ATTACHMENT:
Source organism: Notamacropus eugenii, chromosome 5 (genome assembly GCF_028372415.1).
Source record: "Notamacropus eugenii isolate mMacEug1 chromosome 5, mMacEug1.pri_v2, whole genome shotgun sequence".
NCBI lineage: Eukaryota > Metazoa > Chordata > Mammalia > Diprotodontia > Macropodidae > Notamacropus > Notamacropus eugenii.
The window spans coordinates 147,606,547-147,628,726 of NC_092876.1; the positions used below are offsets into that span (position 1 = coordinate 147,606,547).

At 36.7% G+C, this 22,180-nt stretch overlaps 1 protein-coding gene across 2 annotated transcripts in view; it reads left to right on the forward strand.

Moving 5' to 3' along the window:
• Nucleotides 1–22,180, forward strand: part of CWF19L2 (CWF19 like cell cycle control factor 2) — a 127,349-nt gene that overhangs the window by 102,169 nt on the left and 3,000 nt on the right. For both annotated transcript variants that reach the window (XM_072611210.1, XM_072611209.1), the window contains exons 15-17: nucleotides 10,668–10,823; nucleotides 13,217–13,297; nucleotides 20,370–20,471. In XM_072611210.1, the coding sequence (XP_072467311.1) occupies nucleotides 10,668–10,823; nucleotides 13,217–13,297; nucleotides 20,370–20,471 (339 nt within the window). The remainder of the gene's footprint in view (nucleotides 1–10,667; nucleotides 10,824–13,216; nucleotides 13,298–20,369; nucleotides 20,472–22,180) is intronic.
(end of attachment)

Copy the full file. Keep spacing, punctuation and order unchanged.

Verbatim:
Source organism: Notamacropus eugenii, chromosome 5 (genome assembly GCF_028372415.1).
Source record: "Notamacropus eugenii isolate mMacEug1 chromosome 5, mMacEug1.pri_v2, whole genome shotgun sequence".
NCBI lineage: Eukaryota > Metazoa > Chordata > Mammalia > Diprotodontia > Macropodidae > Notamacropus > Notamacropus eugenii.
The window spans coordinates 147,606,547-147,628,726 of NC_092876.1; the positions used below are offsets into that span (position 1 = coordinate 147,606,547).

At 36.7% G+C, this 22,180-nt stretch overlaps 1 protein-coding gene across 2 annotated transcripts in view; it reads left to right on the forward strand.

Moving 5' to 3' along the window:
• Nucleotides 1–22,180, forward strand: part of CWF19L2 (CWF19 like cell cycle control factor 2) — a 127,349-nt gene that overhangs the window by 102,169 nt on the left and 3,000 nt on the right. For both annotated transcript variants that reach the window (XM_072611210.1, XM_072611209.1), the window contains exons 15-17: nucleotides 10,668–10,823; nucleotides 13,217–13,297; nucleotides 20,370–20,471. In XM_072611210.1, the coding sequence (XP_072467311.1) occupies nucleotides 10,668–10,823; nucleotides 13,217–13,297; nucleotides 20,370–20,471 (339 nt within the window). The remainder of the gene's footprint in view (nucleotides 1–10,667; nucleotides 10,824–13,216; nucleotides 13,298–20,369; nucleotides 20,472–22,180) is intronic.